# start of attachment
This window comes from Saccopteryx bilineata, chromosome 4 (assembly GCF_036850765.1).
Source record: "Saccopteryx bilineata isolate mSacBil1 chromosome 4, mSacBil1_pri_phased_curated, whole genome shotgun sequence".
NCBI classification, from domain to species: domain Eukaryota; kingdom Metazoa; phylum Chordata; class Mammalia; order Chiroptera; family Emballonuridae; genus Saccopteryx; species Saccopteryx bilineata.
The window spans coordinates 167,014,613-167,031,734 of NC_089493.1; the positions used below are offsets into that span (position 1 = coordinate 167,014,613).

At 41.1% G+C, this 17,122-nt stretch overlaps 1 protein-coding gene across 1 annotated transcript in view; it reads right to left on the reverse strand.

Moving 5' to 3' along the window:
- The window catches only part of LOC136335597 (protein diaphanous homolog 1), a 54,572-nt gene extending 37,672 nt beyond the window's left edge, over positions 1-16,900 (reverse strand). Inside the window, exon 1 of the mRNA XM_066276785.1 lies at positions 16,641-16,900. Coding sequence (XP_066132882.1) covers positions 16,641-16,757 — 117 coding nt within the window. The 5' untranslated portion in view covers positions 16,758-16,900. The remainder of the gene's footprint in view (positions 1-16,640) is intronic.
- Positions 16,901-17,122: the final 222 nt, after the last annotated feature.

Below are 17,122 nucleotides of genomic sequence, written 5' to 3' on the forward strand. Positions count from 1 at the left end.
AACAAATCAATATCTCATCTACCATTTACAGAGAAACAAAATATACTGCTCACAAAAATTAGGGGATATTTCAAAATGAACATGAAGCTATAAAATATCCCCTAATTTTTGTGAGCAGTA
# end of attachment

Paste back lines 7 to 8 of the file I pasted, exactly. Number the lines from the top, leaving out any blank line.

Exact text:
- The window catches only part of LOC136335597 (protein diaphanous homolog 1), a 54,572-nt gene extending 37,672 nt beyond the window's left edge, over positions 1-16,900 (reverse strand). Inside the window, exon 1 of the mRNA XM_066276785.1 lies at positions 16,641-16,900. Coding sequence (XP_066132882.1) covers positions 16,641-16,757 — 117 coding nt within the window. The 5' untranslated portion in view covers positions 16,758-16,900. The remainder of the gene's footprint in view (positions 1-16,640) is intronic.
- Positions 16,901-17,122: the final 222 nt, after the last annotated feature.